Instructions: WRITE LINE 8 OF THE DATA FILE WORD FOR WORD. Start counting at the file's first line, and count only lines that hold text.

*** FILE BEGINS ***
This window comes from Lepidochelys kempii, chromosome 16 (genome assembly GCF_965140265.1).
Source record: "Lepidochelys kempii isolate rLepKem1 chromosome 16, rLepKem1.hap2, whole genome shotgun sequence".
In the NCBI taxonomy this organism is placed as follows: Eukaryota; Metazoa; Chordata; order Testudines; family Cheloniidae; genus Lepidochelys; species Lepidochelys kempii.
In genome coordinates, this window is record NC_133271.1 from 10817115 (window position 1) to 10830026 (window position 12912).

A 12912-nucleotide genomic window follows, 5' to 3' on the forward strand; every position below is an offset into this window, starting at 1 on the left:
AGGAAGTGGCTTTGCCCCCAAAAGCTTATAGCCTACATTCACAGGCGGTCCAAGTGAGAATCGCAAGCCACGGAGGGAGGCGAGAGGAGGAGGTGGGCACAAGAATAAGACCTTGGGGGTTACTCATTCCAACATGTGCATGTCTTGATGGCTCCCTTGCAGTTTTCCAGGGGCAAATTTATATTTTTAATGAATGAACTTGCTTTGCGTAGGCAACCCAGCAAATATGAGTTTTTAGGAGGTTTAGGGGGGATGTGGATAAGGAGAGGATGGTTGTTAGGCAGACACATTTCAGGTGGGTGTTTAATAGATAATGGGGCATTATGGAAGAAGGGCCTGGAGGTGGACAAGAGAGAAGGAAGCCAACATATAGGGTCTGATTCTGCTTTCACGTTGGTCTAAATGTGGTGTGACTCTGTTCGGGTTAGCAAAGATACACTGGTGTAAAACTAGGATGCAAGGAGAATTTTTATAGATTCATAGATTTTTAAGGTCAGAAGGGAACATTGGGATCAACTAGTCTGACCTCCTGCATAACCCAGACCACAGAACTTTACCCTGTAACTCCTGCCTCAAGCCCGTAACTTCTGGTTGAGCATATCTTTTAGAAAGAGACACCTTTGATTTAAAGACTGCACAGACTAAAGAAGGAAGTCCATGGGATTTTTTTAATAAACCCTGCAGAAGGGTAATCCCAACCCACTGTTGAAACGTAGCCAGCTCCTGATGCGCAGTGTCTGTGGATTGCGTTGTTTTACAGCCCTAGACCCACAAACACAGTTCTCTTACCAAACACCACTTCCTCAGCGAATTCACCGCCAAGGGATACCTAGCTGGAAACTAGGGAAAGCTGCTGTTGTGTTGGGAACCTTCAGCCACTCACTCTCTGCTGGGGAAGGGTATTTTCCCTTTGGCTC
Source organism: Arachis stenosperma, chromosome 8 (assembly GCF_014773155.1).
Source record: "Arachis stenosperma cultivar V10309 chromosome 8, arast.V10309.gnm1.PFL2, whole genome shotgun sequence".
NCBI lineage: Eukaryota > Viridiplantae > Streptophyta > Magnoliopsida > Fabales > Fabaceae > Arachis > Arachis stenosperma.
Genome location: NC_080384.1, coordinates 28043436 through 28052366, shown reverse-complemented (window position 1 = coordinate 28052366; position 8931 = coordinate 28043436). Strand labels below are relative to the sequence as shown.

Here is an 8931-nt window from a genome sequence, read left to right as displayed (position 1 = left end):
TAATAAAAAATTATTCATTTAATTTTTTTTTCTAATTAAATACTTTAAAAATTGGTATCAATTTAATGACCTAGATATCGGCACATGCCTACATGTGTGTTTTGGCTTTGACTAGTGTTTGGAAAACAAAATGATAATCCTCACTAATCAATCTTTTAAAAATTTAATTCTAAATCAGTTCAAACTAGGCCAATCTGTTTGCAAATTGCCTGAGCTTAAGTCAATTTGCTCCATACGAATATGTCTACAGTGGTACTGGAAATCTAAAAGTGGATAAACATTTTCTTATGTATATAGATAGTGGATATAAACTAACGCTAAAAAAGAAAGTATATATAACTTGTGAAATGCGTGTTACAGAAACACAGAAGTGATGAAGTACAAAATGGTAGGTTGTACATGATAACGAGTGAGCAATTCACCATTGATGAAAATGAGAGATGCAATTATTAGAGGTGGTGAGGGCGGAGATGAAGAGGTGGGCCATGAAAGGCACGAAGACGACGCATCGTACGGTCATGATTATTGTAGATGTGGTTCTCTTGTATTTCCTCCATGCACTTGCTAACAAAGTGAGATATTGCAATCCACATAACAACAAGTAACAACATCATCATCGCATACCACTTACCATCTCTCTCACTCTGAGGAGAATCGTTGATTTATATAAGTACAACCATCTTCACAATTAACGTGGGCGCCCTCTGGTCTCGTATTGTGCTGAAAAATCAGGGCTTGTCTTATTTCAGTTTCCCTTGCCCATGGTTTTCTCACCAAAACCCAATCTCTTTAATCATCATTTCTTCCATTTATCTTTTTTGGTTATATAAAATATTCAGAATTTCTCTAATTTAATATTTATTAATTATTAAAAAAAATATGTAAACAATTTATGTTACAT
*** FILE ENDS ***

Source record: "Arachis stenosperma cultivar V10309 chromosome 8, arast.V10309.gnm1.PFL2, whole genome shotgun sequence".